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Cydia pomonella is a major pest in apples in Denmark. Trichogramma spp. are known biocontrol agents of C. pomonella eggs and two naturally occurring species in Denmark, which are also both commercially available, were chosen for mass-release trials. Trichogramma evanescens, T. cacoeciae or a mix of the two species were evaluated for mass-release to control C. pomonella in two commercial organic apple orchards, one in 2012 and one in 2013, using a complete randomized block design. Pheromone disruption was used in both orchards, making the study one of the first to evaluate Trichogramma release under a mating disruption regime. Trichogramma activity was assessed using bait cards with Sitotroga cerealella eggs. The percent C. pomonella damaged fruit was recorded and the fruit yield was estimated. In 2012 cool and wet weather conditions resulted in low Trichogramma activity (<16% bait cards parasitized) and only T. evanescens was recovered from bait cards. The conditions in 2013 were warmer but T. evanescens was still >10 times more frequently found in bait cards than T. cacoeciae. There was a significant effect of the treatment and year (p = 0.009) and of the sampling period (p = 0.0008) on Trichogramma activity (proportion bait cards parasitized), with no significant difference between treatments in 2012. In 2013 the highest activity was found in T. evanescens and mixed treatments, in July reaching 69% and 47% bait cards parasitized, respectively. Fruit damage was highest in the control plots (7.1%) compared with Trichogramma treatments (T. evanescens 2.8%, T. cacoeciae 3.8%, mixed 3.3%) (p = 0.028). Yield did not differ significantly between treatments. In conclusion, Trichogramma mass release is a promising biocontrol method for use in the Danish climate, but further studies are needed regarding the performance of the two Trichogramma species (and potential other Trichogramma species) towards C. pomonella eggs in the field to identify the best biocontrol candidate. Full article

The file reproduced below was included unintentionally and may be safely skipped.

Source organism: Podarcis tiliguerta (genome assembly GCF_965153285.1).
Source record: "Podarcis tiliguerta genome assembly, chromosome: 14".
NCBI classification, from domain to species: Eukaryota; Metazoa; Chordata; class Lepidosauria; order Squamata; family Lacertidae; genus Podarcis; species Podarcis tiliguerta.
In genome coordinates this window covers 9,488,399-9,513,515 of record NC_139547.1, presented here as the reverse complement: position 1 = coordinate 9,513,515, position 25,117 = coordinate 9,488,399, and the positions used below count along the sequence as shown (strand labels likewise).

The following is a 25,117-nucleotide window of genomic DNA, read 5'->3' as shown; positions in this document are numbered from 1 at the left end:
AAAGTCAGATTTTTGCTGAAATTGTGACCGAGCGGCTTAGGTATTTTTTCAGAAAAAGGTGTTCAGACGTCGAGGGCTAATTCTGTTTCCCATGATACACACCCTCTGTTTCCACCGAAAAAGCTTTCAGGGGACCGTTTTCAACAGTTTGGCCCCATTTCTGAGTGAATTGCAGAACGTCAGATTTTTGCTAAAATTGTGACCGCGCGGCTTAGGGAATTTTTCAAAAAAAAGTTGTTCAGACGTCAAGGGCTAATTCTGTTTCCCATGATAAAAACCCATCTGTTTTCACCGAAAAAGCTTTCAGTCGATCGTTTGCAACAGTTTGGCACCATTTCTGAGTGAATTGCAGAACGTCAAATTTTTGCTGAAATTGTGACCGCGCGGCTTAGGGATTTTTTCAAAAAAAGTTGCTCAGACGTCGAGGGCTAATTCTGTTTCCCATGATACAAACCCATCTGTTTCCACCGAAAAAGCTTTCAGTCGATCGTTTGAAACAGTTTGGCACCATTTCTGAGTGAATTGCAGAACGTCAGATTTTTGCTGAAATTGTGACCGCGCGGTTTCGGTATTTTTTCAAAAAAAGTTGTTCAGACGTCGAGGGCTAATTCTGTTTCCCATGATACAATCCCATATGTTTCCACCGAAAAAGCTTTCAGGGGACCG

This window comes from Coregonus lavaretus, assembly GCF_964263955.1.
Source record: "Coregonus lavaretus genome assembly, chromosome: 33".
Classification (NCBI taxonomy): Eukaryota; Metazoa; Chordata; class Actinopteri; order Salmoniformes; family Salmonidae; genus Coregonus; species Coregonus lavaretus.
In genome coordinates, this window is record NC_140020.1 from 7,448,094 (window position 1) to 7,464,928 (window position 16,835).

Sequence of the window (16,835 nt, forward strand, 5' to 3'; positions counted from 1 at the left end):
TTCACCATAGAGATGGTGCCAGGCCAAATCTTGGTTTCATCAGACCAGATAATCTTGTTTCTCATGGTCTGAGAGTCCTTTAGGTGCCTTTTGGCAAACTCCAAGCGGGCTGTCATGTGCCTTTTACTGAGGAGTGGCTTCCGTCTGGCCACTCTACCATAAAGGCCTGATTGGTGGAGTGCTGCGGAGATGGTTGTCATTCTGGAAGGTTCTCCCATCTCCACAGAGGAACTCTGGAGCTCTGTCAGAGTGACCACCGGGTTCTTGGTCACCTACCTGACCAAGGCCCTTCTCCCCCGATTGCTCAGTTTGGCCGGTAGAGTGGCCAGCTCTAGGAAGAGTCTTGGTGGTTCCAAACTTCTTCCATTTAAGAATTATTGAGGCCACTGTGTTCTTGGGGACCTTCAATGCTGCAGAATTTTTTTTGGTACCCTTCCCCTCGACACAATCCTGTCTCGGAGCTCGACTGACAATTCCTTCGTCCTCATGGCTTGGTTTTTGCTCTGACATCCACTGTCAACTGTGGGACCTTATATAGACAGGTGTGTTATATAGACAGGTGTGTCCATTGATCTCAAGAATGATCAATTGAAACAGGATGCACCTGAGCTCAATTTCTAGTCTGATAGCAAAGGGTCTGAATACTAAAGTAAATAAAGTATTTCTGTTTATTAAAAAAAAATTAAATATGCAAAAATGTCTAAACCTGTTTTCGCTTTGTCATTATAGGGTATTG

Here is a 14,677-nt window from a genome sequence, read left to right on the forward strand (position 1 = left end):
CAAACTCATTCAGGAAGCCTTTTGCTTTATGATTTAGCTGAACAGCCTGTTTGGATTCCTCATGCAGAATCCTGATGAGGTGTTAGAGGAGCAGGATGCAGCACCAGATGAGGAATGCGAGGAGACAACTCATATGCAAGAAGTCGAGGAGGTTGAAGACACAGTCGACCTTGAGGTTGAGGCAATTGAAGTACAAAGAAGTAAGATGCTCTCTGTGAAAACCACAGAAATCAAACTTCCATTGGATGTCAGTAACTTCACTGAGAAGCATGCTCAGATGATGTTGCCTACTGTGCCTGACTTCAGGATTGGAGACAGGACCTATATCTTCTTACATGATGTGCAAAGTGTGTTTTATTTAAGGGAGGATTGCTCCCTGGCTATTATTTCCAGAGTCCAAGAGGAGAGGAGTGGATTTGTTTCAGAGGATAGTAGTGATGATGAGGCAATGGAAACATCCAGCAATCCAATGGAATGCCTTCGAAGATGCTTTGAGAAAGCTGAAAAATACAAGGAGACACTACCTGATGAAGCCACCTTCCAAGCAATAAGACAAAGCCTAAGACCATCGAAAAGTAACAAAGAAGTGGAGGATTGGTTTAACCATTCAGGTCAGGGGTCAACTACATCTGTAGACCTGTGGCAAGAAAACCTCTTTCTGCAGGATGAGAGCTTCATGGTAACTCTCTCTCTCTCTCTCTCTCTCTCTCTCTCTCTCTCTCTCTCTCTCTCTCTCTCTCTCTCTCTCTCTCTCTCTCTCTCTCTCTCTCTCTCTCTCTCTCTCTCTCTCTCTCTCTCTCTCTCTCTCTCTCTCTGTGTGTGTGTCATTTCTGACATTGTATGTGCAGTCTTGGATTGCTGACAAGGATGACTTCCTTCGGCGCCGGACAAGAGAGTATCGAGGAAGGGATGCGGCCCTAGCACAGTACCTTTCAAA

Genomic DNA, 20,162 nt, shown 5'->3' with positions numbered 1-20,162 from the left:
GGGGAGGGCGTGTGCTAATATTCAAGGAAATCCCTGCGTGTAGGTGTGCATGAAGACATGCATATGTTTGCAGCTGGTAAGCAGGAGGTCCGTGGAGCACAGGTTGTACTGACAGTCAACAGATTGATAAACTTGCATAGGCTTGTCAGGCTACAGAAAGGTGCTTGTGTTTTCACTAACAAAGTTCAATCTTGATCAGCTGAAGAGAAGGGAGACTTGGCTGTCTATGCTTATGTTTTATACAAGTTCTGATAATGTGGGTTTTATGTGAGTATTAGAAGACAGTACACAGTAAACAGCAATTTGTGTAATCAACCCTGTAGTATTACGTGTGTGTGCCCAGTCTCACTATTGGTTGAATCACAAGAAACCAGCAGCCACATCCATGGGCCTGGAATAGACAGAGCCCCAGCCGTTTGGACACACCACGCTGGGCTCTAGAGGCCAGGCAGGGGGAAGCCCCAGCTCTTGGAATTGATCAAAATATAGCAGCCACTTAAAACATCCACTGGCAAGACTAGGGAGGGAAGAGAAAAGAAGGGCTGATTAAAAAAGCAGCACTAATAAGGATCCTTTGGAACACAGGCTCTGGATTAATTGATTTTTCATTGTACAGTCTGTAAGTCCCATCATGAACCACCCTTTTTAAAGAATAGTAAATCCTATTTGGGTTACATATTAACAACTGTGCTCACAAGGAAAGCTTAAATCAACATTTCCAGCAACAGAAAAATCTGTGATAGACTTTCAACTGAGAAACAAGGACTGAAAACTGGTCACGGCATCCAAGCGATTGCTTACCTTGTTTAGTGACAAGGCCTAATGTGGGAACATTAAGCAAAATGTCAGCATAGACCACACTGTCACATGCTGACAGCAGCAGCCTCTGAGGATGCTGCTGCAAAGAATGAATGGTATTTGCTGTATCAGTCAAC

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Open AccessFeature PaperArticle Efficacy of Ozone against Phosphine Susceptible and Resistant Strains of Four Stored-Product Insect Species
Insects 2017, 8(2), 42; doi:10.3390/insects8020042
Received: 28 March 2017 / Revised: 3 April 2017 / Accepted: 5 April 2017 / Published: 11 April 2017
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Abstract